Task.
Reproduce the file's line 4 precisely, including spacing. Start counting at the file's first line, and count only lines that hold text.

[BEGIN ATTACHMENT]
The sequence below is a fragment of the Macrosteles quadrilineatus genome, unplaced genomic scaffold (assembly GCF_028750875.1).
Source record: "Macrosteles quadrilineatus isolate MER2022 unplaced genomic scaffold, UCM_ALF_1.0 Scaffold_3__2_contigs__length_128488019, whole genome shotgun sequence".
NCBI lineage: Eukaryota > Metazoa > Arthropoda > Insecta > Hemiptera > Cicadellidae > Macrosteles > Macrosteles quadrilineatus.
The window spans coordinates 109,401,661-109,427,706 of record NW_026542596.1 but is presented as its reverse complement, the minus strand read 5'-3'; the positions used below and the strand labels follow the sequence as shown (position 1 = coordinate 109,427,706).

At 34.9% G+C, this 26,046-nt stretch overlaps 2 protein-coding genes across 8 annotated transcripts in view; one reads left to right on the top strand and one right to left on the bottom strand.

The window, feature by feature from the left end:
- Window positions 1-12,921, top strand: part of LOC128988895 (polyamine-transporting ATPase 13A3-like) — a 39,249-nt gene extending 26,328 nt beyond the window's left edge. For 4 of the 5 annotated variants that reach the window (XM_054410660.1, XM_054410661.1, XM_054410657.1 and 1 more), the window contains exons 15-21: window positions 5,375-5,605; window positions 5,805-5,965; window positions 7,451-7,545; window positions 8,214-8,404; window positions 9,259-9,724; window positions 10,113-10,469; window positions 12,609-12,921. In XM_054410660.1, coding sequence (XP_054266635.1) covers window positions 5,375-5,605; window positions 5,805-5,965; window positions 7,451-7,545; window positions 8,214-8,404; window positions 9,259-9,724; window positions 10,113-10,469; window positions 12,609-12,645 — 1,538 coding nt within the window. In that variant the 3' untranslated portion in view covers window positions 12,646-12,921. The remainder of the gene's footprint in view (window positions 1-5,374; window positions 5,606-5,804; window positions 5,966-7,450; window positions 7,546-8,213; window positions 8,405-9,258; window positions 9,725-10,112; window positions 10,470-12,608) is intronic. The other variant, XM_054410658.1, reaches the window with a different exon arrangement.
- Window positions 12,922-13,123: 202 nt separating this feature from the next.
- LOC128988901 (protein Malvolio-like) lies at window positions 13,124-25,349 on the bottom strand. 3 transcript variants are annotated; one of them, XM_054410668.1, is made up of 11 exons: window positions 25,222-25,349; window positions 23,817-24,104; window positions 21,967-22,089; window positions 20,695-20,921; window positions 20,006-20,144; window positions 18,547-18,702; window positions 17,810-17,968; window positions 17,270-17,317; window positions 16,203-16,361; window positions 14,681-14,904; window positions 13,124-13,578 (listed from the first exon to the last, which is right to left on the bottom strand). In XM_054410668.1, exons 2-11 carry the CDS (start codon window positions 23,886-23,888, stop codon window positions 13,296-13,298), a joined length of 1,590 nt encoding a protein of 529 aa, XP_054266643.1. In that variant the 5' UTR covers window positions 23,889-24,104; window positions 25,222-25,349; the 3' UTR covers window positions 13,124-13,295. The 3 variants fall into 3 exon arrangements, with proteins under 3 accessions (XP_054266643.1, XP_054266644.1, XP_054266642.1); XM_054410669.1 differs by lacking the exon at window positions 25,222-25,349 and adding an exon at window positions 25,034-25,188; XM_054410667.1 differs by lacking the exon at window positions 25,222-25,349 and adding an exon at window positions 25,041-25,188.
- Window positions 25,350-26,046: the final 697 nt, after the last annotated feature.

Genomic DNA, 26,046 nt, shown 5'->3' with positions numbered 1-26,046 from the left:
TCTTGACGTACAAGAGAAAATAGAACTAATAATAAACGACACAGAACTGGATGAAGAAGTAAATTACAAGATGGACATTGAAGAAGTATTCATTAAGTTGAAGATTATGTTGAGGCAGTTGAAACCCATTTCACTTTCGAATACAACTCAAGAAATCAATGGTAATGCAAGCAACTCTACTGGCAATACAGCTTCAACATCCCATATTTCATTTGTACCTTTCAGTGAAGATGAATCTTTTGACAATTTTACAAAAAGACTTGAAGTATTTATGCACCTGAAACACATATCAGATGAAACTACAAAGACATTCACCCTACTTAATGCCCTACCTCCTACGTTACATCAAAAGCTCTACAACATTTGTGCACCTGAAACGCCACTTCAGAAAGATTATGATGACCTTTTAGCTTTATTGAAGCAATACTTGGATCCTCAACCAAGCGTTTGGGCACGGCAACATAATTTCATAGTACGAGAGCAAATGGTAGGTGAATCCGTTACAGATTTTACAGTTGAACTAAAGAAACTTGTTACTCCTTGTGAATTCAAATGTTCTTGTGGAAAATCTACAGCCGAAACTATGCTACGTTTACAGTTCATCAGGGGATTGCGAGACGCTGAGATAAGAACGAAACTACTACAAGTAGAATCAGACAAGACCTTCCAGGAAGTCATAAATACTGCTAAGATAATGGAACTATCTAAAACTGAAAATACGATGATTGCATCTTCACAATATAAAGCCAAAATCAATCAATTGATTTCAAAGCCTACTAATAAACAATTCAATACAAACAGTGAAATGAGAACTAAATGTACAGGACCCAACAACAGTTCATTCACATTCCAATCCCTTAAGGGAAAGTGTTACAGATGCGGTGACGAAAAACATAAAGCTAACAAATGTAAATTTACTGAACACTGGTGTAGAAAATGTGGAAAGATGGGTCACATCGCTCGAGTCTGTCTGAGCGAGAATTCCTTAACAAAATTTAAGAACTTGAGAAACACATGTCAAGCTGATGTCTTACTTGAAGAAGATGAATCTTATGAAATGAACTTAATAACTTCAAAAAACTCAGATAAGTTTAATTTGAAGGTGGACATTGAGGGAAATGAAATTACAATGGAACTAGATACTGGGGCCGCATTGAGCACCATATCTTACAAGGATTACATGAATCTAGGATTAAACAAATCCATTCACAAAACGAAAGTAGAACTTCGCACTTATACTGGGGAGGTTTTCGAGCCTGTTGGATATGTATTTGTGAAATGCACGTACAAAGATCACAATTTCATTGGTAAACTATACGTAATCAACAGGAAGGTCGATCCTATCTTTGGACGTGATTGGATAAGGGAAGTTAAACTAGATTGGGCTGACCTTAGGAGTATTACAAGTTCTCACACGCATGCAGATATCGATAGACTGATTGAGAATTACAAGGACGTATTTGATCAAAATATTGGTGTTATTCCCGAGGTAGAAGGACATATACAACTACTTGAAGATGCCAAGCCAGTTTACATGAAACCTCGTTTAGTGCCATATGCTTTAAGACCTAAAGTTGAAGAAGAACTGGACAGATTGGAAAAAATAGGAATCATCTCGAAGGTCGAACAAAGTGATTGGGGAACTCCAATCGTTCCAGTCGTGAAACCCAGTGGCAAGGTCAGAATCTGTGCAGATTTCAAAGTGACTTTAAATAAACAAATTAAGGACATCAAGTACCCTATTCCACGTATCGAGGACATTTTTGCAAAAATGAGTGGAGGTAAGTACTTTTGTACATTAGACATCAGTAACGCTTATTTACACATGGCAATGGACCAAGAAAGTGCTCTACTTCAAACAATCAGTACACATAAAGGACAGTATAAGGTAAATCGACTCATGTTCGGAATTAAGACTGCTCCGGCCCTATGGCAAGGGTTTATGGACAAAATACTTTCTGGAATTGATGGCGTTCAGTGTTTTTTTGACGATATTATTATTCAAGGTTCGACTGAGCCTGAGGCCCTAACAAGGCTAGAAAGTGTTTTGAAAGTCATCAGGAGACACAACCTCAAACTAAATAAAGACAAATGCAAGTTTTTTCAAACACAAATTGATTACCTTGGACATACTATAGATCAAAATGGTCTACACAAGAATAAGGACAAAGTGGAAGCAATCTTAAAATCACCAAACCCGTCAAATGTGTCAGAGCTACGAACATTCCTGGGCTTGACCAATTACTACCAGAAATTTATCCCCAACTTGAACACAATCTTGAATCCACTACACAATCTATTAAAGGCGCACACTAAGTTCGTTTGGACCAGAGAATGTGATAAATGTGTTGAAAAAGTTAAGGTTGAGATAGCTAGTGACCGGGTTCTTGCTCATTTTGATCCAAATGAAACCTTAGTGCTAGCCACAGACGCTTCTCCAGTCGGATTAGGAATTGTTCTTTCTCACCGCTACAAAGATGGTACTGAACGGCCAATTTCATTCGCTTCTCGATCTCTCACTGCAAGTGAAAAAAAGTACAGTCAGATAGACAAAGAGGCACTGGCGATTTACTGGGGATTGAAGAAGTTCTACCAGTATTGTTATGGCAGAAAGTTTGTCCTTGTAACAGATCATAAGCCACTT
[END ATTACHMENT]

The window spans coordinates 109,401,661-109,427,706 of record NW_026542596.1 but is presented as its reverse complement, the minus strand read 5'-3'; the positions used below and the strand labels follow the sequence as shown (position 1 = coordinate 109,427,706).